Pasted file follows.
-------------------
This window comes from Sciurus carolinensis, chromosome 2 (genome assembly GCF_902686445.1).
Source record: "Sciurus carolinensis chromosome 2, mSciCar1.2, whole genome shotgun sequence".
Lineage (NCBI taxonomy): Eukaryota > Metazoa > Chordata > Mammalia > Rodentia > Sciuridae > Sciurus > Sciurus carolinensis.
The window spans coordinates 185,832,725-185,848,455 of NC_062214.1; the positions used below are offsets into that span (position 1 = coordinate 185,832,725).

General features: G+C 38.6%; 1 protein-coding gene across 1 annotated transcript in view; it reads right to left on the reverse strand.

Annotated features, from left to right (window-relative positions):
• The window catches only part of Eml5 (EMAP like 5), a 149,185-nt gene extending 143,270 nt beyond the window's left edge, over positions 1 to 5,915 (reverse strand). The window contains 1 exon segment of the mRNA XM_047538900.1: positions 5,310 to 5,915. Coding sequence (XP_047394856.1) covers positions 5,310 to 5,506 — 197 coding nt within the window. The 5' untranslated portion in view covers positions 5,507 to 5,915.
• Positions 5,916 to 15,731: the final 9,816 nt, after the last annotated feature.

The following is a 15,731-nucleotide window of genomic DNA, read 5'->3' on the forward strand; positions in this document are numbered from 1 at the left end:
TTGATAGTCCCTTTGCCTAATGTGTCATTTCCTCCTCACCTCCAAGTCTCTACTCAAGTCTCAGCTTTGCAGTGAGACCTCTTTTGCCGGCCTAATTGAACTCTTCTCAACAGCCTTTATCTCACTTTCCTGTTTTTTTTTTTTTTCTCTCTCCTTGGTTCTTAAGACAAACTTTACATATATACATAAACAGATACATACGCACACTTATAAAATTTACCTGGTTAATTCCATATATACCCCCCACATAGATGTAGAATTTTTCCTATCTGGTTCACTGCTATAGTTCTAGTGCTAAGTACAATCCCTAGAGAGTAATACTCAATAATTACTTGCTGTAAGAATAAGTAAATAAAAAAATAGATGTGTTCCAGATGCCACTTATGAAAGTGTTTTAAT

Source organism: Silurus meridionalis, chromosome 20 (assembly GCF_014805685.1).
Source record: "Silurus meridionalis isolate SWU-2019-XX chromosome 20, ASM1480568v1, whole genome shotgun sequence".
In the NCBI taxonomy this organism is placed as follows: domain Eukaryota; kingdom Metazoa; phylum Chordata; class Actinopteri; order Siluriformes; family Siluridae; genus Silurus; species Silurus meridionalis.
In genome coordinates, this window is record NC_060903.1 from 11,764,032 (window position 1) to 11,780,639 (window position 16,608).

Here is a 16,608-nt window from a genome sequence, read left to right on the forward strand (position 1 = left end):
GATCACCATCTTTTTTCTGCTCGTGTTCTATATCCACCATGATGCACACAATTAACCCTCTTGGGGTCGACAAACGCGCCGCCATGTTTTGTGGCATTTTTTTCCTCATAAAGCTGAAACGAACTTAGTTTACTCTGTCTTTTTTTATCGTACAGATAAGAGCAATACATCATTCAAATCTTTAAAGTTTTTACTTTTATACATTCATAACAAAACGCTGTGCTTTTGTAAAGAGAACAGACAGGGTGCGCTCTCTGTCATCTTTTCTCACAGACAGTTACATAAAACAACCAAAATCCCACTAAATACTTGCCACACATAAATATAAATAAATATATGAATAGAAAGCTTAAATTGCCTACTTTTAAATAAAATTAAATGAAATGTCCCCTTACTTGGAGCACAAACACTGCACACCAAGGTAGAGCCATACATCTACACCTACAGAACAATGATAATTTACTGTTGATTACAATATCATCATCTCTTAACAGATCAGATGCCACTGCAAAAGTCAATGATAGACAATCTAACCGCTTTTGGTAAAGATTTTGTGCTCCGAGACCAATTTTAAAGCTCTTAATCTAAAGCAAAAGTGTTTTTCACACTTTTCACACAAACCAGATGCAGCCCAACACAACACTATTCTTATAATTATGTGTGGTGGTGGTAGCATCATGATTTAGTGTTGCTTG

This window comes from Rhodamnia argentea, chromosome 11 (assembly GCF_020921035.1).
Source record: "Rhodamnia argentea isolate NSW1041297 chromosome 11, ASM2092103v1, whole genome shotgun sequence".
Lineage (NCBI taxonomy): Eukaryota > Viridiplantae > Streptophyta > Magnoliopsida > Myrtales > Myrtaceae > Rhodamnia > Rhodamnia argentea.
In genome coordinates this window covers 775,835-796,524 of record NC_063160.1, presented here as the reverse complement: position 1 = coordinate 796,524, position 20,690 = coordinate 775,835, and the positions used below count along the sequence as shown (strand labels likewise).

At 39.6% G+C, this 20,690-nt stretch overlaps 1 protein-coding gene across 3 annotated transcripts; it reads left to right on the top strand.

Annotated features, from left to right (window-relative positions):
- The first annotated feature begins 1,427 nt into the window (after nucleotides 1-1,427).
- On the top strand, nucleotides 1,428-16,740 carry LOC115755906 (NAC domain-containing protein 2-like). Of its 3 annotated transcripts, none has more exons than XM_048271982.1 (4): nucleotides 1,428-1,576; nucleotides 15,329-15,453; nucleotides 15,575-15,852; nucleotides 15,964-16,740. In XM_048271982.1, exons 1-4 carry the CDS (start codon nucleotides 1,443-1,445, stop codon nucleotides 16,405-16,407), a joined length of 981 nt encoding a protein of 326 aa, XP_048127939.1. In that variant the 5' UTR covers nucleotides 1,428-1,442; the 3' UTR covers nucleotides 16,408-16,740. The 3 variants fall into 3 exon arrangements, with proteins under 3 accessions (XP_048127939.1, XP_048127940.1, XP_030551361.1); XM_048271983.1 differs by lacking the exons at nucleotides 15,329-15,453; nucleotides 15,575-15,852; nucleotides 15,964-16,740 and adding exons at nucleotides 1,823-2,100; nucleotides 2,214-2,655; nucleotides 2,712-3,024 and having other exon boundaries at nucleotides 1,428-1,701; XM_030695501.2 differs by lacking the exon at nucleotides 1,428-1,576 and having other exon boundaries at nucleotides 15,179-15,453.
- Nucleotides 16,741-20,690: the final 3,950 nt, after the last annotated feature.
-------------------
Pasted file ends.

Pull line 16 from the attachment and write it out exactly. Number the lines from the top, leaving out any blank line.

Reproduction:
GATCACCATCTTTTTTCTGCTCGTGTTCTATATCCACCATGATGCACACAATTAACCCTCTTGGGGTCGACAAACGCGCCGCCATGTTTTGTGGCATTTTTTTCCTCATAAAGCTGAAACGAACTTAGTTTACTCTGTCTTTTTTTATCGTACAGATAAGAGCAATACATCATTCAAATCTTTAAAGTTTTTACTTTTATACATTCATAACAAAACGCTGTGCTTTTGTAAAGAGAACAGACAGGGTGCGCTCTCTGTCATCTTTTCTCACAGACAGTTACATAAAACAACCAAAATCCCACTAAATACTTGCCACACATAAATATAAATAAATATATGAATAGAAAGCTTAAATTGCCTACTTTTAAATAAAATTAAATGAAATGTCCCCTTACTTGGAGCACAAACACTGCACACCAAGGTAGAGCCATACATCTACACCTACAGAACAATGATAATTTACTGTTGATTACAATATCATCATCTCTTAACAGATCAGATGCCACTGCAAAAGTCAATGATAGACAATCTAACCGCTTTTGGTAAAGATTTTGTGCTCCGAGACCAATTTTAAAGCTCTTAATCTAAAGCAAAAGTGTTTTTCACACTTTTCACACAAACCAGATGCAGCCCAACACAACACTATTCTTATAATTATGTGTGGTGGTGGTAGCATCATGATTTAGTGTTGCTTG